Justification by grace, as a "gift," (Romans 3:24) means quite simply that we cannot buy
or earn God's love and acceptance.
God does not say, "I will love you if you are good," or "if you prove yourself worthy" or
"if you first love me."
He does not even say, "I will love you if you first have faith in Me or if you first humble yourself
God says simply, "I love you just as you are -- you, not your righteousness or your humility
or your faith or your accomplishments."
Romans 5: 6-8 declares: "While we were yet helpless, at the right time Christ died for the ungodly...
while we were yet sinners Christ died for us."
God's love is not a reward for what we do or confess that we have not done, but His love is a gift
-- a gift of His grace.
So, it is not what we do for God, but what He has done for us.
It is not what we give, but what we receive that justifies us.
The Method of Justification
We are not justified because of anything we do, but we are justified because of what
Christ Jesus did.
"Through Him all that believe are justified." (Acts 13: 39)
Faith is never the ground of justification, but only its means or channel.
All the New Testament references to faith indicate this in the clearest, possible way.
Faith implies dependence upon another, and ceasing to depend upon ourselves.
We are not justified by belief in Christ, but by Christ in whom we believe.
The divine proof of our justification is the resurrection of Jesus Christ.
As our Head and Representative, He died for our sin.
As our Representative and Lord, He also rose from the dead.
We read in Romans 4: 25 that He has "delivered Him over for our transgression
and raised Him for our justification."
So, the words: "justification," "justify," and "righteousness" describe God's work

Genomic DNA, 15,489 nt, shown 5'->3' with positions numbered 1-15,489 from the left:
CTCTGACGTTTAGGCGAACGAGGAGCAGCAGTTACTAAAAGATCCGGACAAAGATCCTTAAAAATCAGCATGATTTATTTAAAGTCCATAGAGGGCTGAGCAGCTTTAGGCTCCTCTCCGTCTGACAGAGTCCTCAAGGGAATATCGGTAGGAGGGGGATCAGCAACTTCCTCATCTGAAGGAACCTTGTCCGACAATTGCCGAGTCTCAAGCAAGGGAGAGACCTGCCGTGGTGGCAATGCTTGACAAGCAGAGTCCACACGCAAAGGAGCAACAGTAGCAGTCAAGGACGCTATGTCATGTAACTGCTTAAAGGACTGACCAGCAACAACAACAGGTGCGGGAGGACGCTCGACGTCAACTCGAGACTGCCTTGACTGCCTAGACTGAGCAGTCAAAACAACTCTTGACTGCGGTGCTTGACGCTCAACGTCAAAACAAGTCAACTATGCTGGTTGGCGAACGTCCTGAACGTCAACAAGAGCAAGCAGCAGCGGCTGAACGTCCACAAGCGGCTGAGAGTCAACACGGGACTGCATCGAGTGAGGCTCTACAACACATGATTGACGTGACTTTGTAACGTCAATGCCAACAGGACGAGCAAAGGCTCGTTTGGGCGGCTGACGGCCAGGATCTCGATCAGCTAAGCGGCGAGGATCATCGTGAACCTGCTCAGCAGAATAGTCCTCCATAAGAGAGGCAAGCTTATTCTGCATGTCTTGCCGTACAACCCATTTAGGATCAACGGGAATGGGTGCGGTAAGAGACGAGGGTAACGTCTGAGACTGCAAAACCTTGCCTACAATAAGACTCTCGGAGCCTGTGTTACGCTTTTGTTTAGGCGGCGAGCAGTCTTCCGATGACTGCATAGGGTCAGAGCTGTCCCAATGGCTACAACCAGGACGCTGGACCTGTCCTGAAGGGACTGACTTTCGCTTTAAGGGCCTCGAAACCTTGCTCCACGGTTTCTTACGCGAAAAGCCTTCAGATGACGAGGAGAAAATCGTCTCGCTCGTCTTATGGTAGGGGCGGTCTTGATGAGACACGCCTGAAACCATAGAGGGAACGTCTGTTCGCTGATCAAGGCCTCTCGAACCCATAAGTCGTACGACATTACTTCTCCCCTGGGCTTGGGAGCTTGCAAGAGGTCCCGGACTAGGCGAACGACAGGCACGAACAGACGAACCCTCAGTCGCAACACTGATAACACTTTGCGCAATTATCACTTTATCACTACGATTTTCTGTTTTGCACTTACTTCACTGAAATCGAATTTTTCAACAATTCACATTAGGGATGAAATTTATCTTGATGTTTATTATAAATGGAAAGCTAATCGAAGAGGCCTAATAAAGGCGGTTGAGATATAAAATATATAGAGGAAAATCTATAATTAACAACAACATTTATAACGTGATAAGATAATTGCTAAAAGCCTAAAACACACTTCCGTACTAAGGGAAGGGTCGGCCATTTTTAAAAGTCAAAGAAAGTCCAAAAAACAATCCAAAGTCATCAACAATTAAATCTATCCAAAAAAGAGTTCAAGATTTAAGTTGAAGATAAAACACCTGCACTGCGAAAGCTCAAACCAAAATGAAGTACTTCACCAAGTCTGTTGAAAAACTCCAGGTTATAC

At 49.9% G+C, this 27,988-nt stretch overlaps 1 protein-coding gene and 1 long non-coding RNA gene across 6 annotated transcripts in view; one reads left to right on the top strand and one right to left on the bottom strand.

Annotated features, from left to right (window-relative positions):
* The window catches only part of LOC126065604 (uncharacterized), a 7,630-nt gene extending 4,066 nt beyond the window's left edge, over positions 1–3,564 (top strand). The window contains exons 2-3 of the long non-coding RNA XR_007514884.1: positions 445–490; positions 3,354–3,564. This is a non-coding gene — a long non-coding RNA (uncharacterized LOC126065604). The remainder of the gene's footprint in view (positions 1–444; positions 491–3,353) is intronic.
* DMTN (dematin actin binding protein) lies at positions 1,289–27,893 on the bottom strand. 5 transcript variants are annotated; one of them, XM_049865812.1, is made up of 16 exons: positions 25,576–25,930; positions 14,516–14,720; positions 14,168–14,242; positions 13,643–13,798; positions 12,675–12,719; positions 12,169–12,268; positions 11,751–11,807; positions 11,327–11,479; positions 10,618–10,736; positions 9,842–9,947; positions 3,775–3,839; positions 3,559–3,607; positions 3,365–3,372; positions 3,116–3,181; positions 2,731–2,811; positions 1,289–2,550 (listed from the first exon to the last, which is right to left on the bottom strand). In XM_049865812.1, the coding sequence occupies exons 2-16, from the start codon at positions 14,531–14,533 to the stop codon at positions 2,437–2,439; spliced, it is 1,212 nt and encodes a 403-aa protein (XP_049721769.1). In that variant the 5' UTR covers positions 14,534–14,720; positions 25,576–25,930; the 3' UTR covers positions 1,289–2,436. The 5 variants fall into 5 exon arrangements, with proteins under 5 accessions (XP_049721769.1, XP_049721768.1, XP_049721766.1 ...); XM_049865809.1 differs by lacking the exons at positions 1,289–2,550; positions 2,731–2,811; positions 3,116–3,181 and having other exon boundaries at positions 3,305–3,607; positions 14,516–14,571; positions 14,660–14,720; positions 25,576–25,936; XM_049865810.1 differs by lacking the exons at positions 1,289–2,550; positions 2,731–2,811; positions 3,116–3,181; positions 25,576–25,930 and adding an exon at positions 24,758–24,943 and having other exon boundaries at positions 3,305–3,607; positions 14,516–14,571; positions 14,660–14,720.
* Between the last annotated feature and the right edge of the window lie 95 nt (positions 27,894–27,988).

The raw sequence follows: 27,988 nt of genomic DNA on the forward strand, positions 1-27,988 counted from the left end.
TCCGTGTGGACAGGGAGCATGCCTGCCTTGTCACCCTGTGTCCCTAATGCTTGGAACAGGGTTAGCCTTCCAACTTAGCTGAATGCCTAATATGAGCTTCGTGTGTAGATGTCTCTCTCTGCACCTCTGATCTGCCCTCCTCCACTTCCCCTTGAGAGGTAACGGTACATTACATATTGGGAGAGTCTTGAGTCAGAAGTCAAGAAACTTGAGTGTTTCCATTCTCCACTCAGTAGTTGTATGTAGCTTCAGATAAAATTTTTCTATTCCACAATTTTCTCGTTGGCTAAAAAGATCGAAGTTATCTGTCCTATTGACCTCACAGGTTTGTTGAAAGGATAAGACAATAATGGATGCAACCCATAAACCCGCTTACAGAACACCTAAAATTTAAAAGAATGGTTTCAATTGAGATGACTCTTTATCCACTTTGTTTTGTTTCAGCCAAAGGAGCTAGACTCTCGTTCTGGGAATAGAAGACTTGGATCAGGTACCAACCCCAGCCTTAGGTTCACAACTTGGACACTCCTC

of free grace in which He brings us into the faith in which we receive in Christ
a new standing before God and a new way of life.
So, "There is therefore now no condemnation to those in Christ Jesus..." (Romans 8: 1)
In Christ we are fully acquitted from sin and its guilt and its penalty.
So, the forgiveness of our sins or justification is a total and radical conversion.
God makes that which is evil, good.
God makes that which is sick, whole.
God makes that which is feeble, glorious.
God makes that which is dead, alive.
We were totally evil when we entered His judgment, and we are totally cleansed
when we leave it.
It is an incredible, divine miracle.
What a thrill!
"And whom He called, these also he justified."
The Christian has been justified.
This is full of wonderful comfort and great assurance.
Justification is the foundation of peace.
"Being justified by faith, we have peace with God." (Romans 5: 1)
When this is realized, all questions of human merit disappears.
Justification is the secret of spiritual liberty.
Justification is the foundation of holiness.
"And those he justified, he also sanctified..."
Justification is the best news that you and I will ever hear because our soul is introduced
into the presence of God, and we receive the Holy Spirit, and we realize the indwelling presence
It is in these wonderful truths that we find the secret of and guarantee of purity of heart
and life in Christ.
"I am amazed that God could ever love me,
So full of sin, so covered o'er with shame;
Make me to walk with Him who is above me,
Cleansed by the pow'r of His redeeming name.
I am amazed that God would choose to bless me,
Choose me an heir to riches of His grace;
Till that perfection shall at last possess me,
He has reserved for all who seek His face.
I am amazed that God would ever save me,
Naught but the cross could take away my sin;
Thru' faith in Christ eternal life he gave me,
Now He abides forevermore with-in.
Sermon by Dr. Harold L. White